Spur of the moment?
That’s an argument that Andrew Morris echoes. He tells me Rotheram is a “patsy”, easily taken advantage of by the shrewder Burnham. Frankly, Morris doesn’t have a kind word to say about the metro mayor. “He doesn’t understand that everything now is up for grabs,” he says. “It could’ve been a real positive, but the metro mayor doesn’t have a strategy.”
What, exactly, could have been “up for grabs”? Well, apparently much of the £36 billion saved from HS2 will now go into a number of separate localised transport projects across the north. While that total ‘saved’ figure of £36 billion is a bit of a sleight of hand (much of that money was to be borrowed, and Phase 2B wouldn’t have been constructed until the late 2030s) if there is a pot to go around now, Liverpool would hope to be in with a shot.
Many will of course recall the flimsy nature of the ‘Network North’ projects that Rishi Sunak hastily announced would replace HS2. It was easy to laugh at the inclusion of a Metrolink connection to the airport in Manchester, for example, given that one already exists. Regardless, there does appear to be at least some opportunity to get at the new funds, which could be used to improve Liverpool’s transport systems.
The question then becomes what those specific improvements would look like. In 2020, the city region established a commission to help “develop proposals” for a new city centre station. It was led by then-Everton Football Club CEO Denise Barrett-Baxendale, who promised to use her “experience to lead the Station Commission and bring this project to fruition”. Quite what became of this commission is unclear. If you Google “Liverpool station commission” there have been no new results since 2020.
Nonetheless, there are two main options here. One would be to expand Lime Street itself. As Rotheram has correctly pointed out, “Lime Street is absolutely rammed”. This likely involves knocking down the Liner Hotel and car park (no great loss, I hear you shout), which would free up some space, but the expansion would be minimal. Plus, the station’s ‘throat’ is a bottleneck through sandstone cutting, making it harder to expand. Option two is the Edge Hill spur: an old proposal these days reduced to hushed whispers on rail fourms and little more.
The proposal would be to integrate the city lines into the city centre underground network, utilising the disused Wapping Tunnel. That may sound complicated, but according to Martin Sloman, a civil engineer who served as a director for 20 Miles More, it's a potential “game changer”. Why? It would mean trains could run east to west under the city with much greater ease, eliminating two change services.
The longer term plan would be to pay for the spur, rebuild Central completely, then divert all local trains from Lime Street to Central. It wouldn’t be cheap, but then it would likely be cheaper than the £6 billion proposed for a new ‘underground’ station in Manchester. And for that money you’d entirely revamp the ease at which people could traverse the city region. Far-flung parts would no longer feel so detached from the core — journeys requiring two changes would be eliminated. The city region would start to feel like more of a cohesive whole. Its only one idea, but the point Morris wants to make is this: who is pushing these arguments?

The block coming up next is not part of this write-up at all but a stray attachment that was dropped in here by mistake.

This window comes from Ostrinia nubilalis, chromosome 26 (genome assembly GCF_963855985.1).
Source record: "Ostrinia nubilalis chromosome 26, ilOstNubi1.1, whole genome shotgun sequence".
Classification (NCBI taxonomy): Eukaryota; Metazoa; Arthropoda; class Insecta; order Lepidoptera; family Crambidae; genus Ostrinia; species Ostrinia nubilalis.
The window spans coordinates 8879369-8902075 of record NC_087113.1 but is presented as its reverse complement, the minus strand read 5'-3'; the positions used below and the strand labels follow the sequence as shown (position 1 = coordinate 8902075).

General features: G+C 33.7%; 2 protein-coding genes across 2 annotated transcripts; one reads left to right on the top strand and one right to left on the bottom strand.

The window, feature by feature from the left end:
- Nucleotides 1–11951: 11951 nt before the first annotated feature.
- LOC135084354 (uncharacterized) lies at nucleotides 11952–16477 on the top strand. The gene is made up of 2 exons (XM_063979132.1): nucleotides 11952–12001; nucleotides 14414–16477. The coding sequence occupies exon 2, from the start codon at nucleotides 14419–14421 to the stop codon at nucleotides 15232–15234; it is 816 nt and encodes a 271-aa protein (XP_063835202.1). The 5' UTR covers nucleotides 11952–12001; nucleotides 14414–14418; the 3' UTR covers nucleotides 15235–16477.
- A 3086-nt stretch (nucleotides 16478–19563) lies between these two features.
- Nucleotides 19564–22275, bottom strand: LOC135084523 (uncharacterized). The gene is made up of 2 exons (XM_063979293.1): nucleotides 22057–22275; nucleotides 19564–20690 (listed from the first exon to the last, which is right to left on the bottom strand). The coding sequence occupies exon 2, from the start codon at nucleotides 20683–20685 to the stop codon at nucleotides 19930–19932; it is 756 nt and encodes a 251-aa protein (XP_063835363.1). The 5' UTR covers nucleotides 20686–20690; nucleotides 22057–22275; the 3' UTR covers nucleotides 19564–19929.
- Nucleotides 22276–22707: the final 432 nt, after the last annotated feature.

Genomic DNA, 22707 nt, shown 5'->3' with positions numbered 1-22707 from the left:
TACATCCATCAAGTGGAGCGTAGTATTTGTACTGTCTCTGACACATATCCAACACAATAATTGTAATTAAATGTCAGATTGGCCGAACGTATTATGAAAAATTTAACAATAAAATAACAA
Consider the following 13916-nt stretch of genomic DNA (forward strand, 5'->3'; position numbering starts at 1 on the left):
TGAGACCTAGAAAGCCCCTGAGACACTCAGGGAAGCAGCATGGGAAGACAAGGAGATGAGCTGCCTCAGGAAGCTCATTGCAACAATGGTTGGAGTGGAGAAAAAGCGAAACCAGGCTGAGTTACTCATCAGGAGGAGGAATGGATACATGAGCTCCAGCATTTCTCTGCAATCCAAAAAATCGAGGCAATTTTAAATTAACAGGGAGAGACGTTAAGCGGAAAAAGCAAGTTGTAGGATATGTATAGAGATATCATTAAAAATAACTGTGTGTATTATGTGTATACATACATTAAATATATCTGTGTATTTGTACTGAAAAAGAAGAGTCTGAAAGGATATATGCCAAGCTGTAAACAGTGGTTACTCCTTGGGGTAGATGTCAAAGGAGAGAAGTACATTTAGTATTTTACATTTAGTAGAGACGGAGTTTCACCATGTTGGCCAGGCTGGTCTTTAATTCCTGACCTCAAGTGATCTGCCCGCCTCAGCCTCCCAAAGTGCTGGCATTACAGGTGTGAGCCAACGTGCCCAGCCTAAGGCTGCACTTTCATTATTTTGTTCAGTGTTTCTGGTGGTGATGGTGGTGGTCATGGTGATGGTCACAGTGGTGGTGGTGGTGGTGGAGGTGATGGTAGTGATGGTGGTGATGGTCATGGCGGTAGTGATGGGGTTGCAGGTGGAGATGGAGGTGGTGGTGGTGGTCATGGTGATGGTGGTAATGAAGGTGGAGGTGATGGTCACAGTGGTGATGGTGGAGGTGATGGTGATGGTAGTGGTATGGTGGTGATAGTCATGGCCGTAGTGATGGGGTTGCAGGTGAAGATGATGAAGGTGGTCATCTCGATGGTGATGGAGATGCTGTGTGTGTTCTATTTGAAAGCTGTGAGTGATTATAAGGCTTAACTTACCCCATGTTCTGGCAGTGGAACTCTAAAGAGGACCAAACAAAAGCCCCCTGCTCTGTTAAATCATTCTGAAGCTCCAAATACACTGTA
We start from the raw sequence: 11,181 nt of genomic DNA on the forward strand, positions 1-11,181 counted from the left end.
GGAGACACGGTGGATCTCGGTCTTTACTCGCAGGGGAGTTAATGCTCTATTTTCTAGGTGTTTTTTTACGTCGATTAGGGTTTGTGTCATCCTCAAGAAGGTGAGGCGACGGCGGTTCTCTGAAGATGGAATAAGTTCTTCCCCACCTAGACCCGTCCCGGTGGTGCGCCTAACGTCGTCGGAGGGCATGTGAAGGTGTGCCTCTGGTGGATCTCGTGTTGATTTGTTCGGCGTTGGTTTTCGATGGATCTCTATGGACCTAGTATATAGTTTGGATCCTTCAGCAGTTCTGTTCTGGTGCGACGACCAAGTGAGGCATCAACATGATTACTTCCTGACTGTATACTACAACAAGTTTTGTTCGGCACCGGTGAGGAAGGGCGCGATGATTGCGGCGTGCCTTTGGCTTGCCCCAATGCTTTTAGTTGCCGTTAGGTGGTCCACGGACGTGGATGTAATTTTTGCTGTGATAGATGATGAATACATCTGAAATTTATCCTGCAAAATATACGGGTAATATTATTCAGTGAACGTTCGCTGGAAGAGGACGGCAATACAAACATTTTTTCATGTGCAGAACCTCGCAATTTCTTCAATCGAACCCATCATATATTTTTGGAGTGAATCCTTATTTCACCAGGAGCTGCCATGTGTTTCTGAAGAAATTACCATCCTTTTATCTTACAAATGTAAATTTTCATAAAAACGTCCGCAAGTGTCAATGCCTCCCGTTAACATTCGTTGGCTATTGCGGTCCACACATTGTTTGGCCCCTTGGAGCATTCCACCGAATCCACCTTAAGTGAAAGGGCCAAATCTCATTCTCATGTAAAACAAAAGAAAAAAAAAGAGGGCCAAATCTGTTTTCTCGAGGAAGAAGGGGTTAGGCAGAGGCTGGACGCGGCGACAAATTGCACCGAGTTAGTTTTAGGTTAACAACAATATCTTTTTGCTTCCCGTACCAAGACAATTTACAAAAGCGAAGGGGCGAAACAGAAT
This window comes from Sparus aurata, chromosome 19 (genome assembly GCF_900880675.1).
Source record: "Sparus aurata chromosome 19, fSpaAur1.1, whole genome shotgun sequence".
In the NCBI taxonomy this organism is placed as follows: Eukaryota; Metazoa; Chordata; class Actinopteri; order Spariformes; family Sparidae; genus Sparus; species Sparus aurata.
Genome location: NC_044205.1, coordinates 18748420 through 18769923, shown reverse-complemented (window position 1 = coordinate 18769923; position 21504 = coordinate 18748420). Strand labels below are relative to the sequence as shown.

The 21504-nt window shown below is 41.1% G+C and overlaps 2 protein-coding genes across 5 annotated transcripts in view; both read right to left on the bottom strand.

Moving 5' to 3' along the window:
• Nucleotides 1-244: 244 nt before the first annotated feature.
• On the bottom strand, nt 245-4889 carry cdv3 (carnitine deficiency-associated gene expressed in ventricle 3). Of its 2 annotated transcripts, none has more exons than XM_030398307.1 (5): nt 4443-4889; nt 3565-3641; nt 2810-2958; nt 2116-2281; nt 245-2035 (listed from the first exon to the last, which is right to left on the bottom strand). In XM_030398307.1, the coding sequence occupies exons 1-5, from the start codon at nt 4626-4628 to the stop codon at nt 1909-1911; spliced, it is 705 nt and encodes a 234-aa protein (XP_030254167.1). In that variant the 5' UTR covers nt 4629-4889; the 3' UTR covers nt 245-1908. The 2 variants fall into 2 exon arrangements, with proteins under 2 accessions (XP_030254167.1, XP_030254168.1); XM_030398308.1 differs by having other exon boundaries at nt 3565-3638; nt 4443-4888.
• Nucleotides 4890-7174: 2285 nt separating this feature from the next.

‘You can get a lot of bang for your buck in Liverpool’
Sloman actually thinks you can go further. He laid out his vision in depth in a great article here, but in essence, he believes the current Merseyrail network could be expanded far further and wider than it currently is. “The key point,” he says, “is that for a relatively small amount of money, you could create a huge metro network for Liverpool.” This is because part of this network already exists. Merseyrail was created in the 1970s but, for budget reasons, was never truly completed. It means we’ve only got the basis of a great transport network.
You could, for example, utilise the old Loop Line — which has been fully shut since the 1970s, and is now a dog walking route (maybe dog walkers wouldn’t be so pleased with this one) — to link Merseyrail to underserved parts of north Liverpool. This was part of the original plan, but was dropped after cost overruns and opposition in parliament. It would certainly help with the massive north/south divide across the region. You could even take things further, Sloman believes, branching out to Preston, Warrington, even down to Wrexham.
Compare this to, say, somewhere like Bristol, which has long had its eyes on funding for a new mass transit network. Where that would need to be built from scratch at a cost of £5 billion minimum (some estimates have put the plans closer to £20 billion), “a lot could be achieved for £2 billion at most in Liverpool,” Sloman says.
What’s exciting — or frustrating, if you take Morris’ stance that Liverpool is stuck on its heels — is that transforming Liverpool’s current transport offer into an elite one would actually be quite cheap in relative terms. Of course, any benefits are entirely hypothetical. One thing you could say for HS2 was that it was actually underway at the time of its cancellation. Just because you could get “a lot of bang for your buck” in Liverpool out of whatever residual pool of money now exists, it doesn’t mean that you will.
What frustrates Morris is that Linking Liverpool had already laid a fair amount of the groundwork. These were the conversations they were having, the plans they were trying to lay out. Whether or not HS2 benefitted or didn’t benefit Liverpool — respective to whoever else — is mostly irrelevant now anyway. What isn’t irrelevant is what comes next. “There was a plan, we could have leveraged some of that money,” Morris says. “We could have said we have spade-ready plans to solve regional and national connectivity issues.” There’s that word once again — ‘could’.